Coach recognized for helping youth on and off the ice

Tom Babcock mans the bench during a recent Lambton Jr. Sting match. Photo by Metcalfe Photography

Troy Shantz

A Sarnia man has received back-to-back awards for his contribution to coaching and mental health awareness in young athletes.

Tom Babcock earned the Mental Health Advocate award from St. Clair Child and Youth recently for his development of an educational program for minor hockey players called Face Off for Mental Health.

And earlier this month the provincial body Alliance Hockey named him Coach of the Year, a first for a Sarnia-Lambton coach.

“It puts a little tear in your eye to know that somebody sees what you’re trying to do and cares enough to acknowledge it,” said Babcock, 47.
The campaign, which kicked off in 2017-18 and runs through November, sees participating teams display stickers and wrap hockey sticks in bright green tape – the official colour of mental health awareness.

“The main goal of the program… is to end that stigma. That it’s OK to reach out, it’s OK to talk to each other about how you’re feeling.”

The head coach of the Lambton Minor Bantam AAA Jr. Sting and father of four said he developed Face Off after noticing a disturbing trend over his 25-year career behind the bench.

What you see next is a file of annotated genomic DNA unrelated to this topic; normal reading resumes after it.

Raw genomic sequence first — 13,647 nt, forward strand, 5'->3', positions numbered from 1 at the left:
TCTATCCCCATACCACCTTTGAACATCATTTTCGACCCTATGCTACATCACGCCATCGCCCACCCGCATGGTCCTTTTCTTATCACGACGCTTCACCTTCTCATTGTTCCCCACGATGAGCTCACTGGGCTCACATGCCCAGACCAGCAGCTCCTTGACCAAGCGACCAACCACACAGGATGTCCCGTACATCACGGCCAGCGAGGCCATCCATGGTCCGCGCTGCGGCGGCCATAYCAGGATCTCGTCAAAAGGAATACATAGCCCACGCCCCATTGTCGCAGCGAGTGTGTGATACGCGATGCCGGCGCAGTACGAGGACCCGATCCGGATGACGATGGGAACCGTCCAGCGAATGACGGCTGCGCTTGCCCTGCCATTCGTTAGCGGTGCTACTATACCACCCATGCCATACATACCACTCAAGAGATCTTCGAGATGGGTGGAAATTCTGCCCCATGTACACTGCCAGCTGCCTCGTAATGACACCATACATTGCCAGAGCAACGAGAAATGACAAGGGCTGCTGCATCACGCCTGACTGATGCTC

Suicides were becoming more frequent among city youth, he said. It hit home when one of his sons went into crisis during the hockey season, Babcock said.

“He came into our bedroom and he basically said, ‘I need help now or I won’t be here in the morning.’”

With support from St. Clair Child and Youth, Face Off for Mental Health was born.

Last season, participating coaches also received mental health resources, or “scripts” as Babcock described it.

He stressed coaches don’t need to be therapists; they just need to be willing to listen and direct their players towards help.

Last season 5,000 Lambton minor hockey players participated, and several other Ontario cities are interested in adopting the program.

“I see it spreading through the province within the next year or two,” he said. “I would think Face Off for Mental Health is going to be a province-wide brand that everybody knows and everybody is receiving the same messages.”